The beauty of this make-over is that it has cost me nothing. Well, there’s been a bit of a physical toll, but my pocket book is not any lighter. Eventually I will purchase mulch, some annuals, and I’m hitting garage sales looking for chairs or a bench for a comfy little sitting area, but that is minimal money. This is something that Tami and I work hard in conveying to our Home Sown Garden clients; we are great at make-over projects because we know that large budgeted landscaping creations are not always possible. A tight budget does not mean you can’t have a beautiful yard. It just means you have to have someone with vision and know-how and, in my case, weeding due-diligence in order to keep up with all the creepers.

I’ll keep up with the work and the postings on what I accomplish. Please let me know of any projects you are working on and if you have any questions or comments and good luck with your gardening adventures.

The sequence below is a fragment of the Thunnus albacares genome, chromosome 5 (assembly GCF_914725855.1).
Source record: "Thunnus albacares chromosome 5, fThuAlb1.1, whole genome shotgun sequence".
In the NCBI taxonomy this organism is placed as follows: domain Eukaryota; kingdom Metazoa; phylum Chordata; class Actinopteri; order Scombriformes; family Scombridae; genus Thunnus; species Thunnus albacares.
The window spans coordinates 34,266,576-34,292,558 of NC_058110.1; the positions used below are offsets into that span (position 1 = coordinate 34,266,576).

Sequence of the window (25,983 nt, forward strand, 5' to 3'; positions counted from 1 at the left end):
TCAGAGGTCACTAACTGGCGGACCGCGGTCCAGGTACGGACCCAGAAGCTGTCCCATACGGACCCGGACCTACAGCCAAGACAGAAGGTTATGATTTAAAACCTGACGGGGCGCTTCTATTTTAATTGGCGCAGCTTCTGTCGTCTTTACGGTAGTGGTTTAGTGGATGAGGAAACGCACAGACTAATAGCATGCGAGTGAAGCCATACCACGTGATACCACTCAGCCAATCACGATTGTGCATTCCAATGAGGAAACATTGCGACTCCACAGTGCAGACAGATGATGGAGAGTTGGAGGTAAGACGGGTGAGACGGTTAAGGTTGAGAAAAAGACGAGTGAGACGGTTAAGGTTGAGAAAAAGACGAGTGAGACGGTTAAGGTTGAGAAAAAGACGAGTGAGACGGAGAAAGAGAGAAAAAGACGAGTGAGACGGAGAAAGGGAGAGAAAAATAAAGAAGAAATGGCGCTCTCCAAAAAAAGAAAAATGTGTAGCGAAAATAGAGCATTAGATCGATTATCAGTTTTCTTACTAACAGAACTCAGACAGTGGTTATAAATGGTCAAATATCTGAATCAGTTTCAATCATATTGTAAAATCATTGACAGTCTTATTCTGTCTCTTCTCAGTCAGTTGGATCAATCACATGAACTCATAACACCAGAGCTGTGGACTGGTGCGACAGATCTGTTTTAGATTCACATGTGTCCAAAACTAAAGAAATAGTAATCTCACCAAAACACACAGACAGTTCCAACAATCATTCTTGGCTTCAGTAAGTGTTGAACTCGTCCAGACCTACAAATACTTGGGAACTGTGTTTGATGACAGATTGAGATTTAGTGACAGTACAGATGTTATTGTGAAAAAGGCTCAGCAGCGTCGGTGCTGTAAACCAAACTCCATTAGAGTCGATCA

Expose Yourself to the Weeds and Grow!

by Tami Gallagher

Weed Barrier - looks so harmless here doesn't it?
I have had some serious fights with weed barrier lately.  I think instead of barrier, it should be called bully-er.  It is a tyrant that torments me to no end, especially the industrial strength kind that you can’t even stomp a shovel through.

In most instances, I believe weed barrier is unnecessary.  Especially with mulch on top and/or perennials planted in it.  It may help to keep weeds at bay for a season or two, but after that it starts to do more harm than good. 

Leaves and other debris start settling on top; that and the mulch begin to decompose.  All of a sudden you have a great medium for weeds to start growing - on top of the weed barrier!  They send their roots down through the weed barrier and now it becomes even harder to weed.